Eye of the beholder


Colossal Squid
Staff member
Moderator (Staff)
Oct 19, 2003
I think this belongs in the F&H page, but feel free to move at will, oh mighty webmaster....

It's official: although Architeuthis dux still reigns supreme as "eye (cephalo)pod" with its 250 mm windows on the world, the extinct ichthyosaur Temnodontosaurus platyodon has been found to have been in posession of an eye that was 264 mm across. This is the largest eye ever recorded in the animal kingdom.

Must... control... fist... of... death!

Cephs need REVENGE!!!!!!!!


OK then, here's my question: any thoughts on our extinct friends the orthocones:nautiloi: or giant ammonites:ammonite:?
Well out of the entire history of evolution being 14mm out isnt too bad. :grin:

I had no idea that the Archi eye was so big that only one animal ever has had larger. Thats quite impressive. Does anyone think that there were bigger "Archies" in the past? - ie ones that dont leave fossil reccords, but may have been bigger than the current ones.
Anything outside of the scope of the current fossil record is obviously speculative, as much as the almost sure conclusion that there could always have been a bigger architeuthis specimen than the ones we've seen so far washed/trawled up.

Then again, there could always have been a bigger Temnodontosaurus than the ones we've dug up so far...
My imagination is running wild here:

If the shell of Parapuzosia was internal, the umbilicus could have been used as an eye socket, so the eyes could have been close to 1.5 meters dia. :cyclops:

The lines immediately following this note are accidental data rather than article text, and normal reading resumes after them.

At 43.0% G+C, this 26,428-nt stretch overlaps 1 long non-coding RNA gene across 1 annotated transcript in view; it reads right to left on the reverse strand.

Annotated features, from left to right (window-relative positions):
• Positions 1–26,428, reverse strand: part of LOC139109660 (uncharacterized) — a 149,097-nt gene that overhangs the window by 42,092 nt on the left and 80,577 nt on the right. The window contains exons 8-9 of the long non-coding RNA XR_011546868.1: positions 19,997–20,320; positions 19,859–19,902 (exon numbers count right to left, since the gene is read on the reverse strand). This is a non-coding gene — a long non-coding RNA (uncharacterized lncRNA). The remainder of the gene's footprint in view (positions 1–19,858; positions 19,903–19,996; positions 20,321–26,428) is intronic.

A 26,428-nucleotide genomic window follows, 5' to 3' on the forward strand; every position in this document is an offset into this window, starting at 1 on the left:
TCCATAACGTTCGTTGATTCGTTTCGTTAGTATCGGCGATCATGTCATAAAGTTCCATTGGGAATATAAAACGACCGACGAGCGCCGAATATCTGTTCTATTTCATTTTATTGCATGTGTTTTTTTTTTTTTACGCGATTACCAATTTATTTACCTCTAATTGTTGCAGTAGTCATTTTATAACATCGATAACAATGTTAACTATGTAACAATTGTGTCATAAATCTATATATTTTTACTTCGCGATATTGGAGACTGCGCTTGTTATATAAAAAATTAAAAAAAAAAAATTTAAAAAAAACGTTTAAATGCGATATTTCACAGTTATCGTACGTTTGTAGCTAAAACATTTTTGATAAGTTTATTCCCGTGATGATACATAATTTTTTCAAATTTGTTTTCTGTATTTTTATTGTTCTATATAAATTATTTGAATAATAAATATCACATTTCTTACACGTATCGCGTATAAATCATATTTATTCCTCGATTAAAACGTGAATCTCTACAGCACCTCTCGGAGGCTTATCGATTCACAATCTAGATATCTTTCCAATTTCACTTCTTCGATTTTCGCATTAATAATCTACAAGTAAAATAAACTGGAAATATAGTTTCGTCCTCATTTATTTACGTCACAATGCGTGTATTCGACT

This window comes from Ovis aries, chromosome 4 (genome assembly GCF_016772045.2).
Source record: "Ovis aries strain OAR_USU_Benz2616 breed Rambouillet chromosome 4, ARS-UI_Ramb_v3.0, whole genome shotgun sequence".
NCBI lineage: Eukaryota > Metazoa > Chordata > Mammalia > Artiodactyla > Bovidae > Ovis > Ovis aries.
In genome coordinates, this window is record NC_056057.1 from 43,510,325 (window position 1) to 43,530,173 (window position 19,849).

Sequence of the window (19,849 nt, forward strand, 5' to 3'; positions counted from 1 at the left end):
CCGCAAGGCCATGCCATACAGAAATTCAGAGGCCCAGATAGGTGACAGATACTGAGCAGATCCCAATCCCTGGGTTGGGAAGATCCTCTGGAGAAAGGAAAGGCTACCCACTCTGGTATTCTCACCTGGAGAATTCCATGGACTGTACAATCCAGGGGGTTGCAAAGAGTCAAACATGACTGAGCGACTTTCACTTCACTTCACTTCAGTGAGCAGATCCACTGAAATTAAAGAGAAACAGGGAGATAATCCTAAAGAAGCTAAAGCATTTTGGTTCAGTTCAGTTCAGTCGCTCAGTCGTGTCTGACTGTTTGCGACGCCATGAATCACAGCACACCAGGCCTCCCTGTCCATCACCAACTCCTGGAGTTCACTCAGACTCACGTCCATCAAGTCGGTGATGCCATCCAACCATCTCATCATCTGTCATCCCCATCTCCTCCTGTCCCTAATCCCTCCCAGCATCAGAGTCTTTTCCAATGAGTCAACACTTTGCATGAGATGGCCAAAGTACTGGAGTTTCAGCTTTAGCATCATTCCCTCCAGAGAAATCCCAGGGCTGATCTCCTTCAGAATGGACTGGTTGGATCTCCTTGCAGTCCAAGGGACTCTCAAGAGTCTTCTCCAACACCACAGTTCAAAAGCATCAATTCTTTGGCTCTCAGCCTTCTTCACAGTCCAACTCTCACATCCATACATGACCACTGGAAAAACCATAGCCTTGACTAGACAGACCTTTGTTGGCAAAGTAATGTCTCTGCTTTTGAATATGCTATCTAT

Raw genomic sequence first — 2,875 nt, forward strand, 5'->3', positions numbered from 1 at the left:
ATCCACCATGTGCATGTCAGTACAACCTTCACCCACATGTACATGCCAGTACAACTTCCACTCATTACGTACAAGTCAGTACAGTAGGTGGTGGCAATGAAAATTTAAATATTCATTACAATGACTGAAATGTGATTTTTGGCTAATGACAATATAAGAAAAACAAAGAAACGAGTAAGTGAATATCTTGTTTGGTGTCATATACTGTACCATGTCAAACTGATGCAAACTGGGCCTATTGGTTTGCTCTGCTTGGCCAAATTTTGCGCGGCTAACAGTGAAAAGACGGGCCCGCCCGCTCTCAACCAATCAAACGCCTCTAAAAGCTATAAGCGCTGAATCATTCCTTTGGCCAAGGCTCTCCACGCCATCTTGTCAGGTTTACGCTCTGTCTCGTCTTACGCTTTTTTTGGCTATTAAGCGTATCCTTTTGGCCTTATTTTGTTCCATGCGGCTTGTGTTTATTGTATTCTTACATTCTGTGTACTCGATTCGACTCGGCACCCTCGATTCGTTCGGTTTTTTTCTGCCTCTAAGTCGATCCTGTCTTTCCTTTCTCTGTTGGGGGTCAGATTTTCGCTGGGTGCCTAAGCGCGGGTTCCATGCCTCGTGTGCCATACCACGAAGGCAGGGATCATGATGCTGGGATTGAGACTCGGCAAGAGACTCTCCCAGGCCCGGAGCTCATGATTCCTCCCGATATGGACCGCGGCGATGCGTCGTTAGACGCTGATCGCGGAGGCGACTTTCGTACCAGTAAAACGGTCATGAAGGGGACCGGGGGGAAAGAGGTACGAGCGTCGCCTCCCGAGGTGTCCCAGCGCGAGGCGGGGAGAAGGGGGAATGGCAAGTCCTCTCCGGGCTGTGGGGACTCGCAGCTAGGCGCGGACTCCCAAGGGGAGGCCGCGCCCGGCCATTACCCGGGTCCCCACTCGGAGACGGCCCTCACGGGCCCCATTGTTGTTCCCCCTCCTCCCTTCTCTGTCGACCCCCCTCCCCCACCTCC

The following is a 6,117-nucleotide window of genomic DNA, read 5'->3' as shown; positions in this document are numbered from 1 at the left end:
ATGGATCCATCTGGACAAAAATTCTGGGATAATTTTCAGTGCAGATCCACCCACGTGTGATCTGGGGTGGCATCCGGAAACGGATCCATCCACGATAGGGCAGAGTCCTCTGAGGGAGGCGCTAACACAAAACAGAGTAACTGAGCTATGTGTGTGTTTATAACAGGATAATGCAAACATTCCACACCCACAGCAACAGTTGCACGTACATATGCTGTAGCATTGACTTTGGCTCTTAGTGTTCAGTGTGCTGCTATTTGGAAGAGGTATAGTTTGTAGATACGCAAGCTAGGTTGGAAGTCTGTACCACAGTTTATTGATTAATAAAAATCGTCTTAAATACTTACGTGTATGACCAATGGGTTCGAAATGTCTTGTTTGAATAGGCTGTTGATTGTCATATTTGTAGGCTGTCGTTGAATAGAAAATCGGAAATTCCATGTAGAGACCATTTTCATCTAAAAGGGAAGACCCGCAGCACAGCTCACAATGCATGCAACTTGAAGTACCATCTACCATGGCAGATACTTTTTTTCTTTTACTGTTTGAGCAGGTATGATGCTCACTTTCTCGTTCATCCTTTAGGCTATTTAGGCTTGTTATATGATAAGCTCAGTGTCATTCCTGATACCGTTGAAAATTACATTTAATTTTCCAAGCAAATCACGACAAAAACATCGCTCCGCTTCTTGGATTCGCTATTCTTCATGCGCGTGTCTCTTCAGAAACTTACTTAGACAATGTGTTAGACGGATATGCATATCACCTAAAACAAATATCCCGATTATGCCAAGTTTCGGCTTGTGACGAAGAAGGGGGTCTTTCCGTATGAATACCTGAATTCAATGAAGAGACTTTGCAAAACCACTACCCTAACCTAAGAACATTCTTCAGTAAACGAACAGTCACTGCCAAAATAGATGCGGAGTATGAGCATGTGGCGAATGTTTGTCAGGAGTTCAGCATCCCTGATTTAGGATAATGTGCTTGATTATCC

In reality though, the eyes of nautloids and ammonoids were probably small enough to be pulled inside the aperture of the shell along with the buccal mass and arms. Most nautiloids and ammonoids were shallow water inhabitants so they wouldnt need the light gathering quality that extremely large eyes afford.

More wild imagination:
Waters of the cretaceous interior seaway of the US may have been quite turbid and murky so the cephalopods living there may have even been blind ???????
It really depends on whether we can linearly extrapolate from Nautilus. Then the true extinct giants might get to 30 cm , or something :shock:

I would say the increased body dimensions/eye diameter is, however, a fractional ratio. Could anyone inform me how that works with extant Nautiluses?
of course, unless I'm mistaken, no one has yet seen intact messie eyes, so they may be big enough to take the all-time record, right?
Phew! That's a relief! :grin:

:mesonych:ocular diameter minus :archi: ocular diameter, OK, so, you divide that by... and then substract, yup, take the square root of, uhuh, and then, OK, hmmm,..., what?! Only 13 milimeters!? :confused:
bigGdelta said:
Just checked the fact sheet and it says Messie has eyes larger than Archi.

Cephs still rule.

well it says:

The eyes are probably the largest in the animal kingdom (even larger than those of Architeuthis)

I believe the "probably" comes in because the eyes have been lost on all specimens ever described, possibly because they're easily lost from fishing nets.

Wasn't there a rumor some months back that some of the toothfish fishermen had videotaped a live messie chasing their caught fish as they reeled them in, or something like that? Presumably, that would show the eye size, but I don't think we heard any more about it...
I may be mistaken (so don't quote me here), but upon browsing through the newest Guiness Book Of World Records - 2006, at a friends place, it said that the biggest eyes ever were on Archi Dux

- at "40 cm"!!.

Perhaps they've found an absolutely MASSIVE Archi, :lol:, but it did surprise me that the most important part of a world record ie: the data was copied incorrectly.
I think the good people at Guinness may have had one :beer: too many, when committing that bit of information to print :smile:

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